As a result of these serious concerns, we strongly recommend that providers continue to use an internal server stored onsite. While it can be more expensive, it’s the only true way to ensure that your patient’s PHI is protected in accordance with HIPAA’s Privacy and Security Rules. In addition, you should consider conducting an internal HIPAA audit of your physical security, administrative safeguards, and electronic transmissions. Importantly, this audit should be done through counsel, so that any concerns may be reasonable covered by the attorney-client privilege.

Robert LilesHealthcare Lawyer counsels providers on HIPAA compliance risks, HIPAA breach notification and implementing effective compliance plans.  In addition, Robert performs gap analyses and internal reviews, trains healthcare professionals on compliance issues, and represents providers in Medicaid and Medicare post-payment audits and appeals. For a free consultation, call Robert today at: 1 (800) 475-1906.

Be Aware of Business Associate HIPAA Breach Risk Issues.

Providers Should Guard Against a Business Associate HIPAA Breach.(August 10, 2012): As you may know, HIPAA applies to “covered entities.” Under the HITECH Act of 2009, HIPAA was expanded to also include “business associates” of those covered entities. But what about subcontractors of those business associates? What happens if the improper conduct of an outside consultant results in a business associate HIPAA breach? Who is ultimately responsible for a HIPAA breach? Nowadays, particularly with the rise of electronic communications, data storage, and other e-tools, business associates may send out a  substantial percentage of their work to subcontractors, sometimes unbeknownst to the primary covered entity. Nevertheless, the covered entity may still be liable for any improper business associate HIPAA breach or wrongful disclosure of protected health information (PHI), or other compliance failures related to HIPAA and/or HITECH.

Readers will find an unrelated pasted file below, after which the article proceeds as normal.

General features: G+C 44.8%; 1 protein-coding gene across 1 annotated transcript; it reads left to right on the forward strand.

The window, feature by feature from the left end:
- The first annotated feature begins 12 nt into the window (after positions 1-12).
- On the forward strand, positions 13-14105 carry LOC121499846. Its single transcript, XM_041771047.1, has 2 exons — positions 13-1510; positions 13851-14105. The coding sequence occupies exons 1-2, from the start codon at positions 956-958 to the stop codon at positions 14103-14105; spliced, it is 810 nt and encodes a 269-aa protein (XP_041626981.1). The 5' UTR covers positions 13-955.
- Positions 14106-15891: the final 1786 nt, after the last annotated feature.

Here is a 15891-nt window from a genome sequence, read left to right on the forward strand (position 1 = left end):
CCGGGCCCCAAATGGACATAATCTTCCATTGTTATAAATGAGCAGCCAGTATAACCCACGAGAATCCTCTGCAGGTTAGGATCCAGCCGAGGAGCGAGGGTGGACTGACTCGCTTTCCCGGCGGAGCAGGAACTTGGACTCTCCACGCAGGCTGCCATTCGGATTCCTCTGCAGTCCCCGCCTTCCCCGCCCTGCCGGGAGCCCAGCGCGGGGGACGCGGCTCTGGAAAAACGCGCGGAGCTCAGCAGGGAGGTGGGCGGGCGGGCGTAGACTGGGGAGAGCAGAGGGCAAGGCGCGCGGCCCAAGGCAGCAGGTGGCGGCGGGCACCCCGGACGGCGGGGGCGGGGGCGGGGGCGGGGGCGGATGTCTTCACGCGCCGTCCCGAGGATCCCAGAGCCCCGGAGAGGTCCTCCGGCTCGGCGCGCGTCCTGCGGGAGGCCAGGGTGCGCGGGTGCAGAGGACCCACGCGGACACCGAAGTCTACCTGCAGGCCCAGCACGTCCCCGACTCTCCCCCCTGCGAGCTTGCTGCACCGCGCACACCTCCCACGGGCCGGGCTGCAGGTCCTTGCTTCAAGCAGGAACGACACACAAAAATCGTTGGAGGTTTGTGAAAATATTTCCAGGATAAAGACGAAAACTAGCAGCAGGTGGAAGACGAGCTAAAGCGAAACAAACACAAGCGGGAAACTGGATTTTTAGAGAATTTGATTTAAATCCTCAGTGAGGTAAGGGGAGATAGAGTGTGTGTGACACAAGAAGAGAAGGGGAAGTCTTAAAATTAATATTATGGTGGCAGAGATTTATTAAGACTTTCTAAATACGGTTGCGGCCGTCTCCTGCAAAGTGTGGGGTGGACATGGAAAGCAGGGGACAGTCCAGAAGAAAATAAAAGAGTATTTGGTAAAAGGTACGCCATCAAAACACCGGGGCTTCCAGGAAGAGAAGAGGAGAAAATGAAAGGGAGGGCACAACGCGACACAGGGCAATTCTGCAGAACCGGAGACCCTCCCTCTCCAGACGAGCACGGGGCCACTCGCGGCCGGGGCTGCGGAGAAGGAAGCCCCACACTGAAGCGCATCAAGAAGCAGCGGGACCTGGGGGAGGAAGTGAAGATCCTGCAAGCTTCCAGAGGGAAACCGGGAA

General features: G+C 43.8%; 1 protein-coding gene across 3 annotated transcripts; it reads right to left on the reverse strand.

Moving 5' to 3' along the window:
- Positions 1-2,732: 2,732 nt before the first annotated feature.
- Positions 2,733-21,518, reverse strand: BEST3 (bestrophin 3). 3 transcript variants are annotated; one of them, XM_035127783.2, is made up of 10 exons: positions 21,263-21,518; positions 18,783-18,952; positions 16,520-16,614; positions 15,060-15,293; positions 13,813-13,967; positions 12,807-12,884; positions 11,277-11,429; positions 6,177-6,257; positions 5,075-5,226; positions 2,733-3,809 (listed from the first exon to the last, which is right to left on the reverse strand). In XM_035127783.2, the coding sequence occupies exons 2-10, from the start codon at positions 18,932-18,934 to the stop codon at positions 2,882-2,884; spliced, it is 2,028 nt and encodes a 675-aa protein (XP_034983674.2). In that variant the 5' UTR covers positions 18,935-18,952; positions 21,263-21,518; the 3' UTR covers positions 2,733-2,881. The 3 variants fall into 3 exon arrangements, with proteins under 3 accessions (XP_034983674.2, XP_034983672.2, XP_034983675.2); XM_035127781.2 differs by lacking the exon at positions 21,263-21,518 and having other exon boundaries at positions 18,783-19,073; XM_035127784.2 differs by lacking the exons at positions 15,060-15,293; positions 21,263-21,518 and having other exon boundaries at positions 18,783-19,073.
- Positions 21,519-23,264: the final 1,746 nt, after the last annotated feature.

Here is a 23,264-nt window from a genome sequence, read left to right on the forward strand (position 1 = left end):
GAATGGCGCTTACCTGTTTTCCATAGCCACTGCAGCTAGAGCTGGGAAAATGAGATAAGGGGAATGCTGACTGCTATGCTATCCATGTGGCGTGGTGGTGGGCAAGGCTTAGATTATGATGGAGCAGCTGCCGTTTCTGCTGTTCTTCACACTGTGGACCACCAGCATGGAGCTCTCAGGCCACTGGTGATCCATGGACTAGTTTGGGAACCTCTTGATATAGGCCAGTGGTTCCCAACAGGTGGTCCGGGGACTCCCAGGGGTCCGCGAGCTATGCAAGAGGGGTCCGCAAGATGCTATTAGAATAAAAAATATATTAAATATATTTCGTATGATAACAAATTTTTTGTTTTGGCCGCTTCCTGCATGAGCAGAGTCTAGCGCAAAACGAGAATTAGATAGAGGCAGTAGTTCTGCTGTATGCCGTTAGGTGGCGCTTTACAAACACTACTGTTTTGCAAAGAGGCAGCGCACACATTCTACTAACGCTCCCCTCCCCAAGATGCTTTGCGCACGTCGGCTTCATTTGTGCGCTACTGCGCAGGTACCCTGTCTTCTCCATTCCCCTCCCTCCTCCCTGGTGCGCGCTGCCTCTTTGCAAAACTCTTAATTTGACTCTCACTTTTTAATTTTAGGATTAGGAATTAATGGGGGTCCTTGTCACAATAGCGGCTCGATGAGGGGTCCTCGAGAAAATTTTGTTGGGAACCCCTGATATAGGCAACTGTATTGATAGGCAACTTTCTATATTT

I.  Business Associate HIPAA Breach Environment:

This very thing recently happened at a major hospital in Hartford, CT. In fact, the HIPAA breach involved nearly 10,000 patients of the hospital and its associated hospice/home health agency, caused (as you may have guessed) by the loss of a company laptop. The hospital/hospice had contracted with a quality improvement company (the business associate) who had then sent out much of its data analysis work to a subsidiary. An employee of this subcontractor took an unencrypted company laptop home to continue work, but the laptop was later stolen from his home by a thief. The information contained on the stolen laptop included patient names, addresses, dates of birth, marital status, Social Security numbers, Medicare and/or Medicaid numbers, medical record numbers and certain diagnoses and treatment information.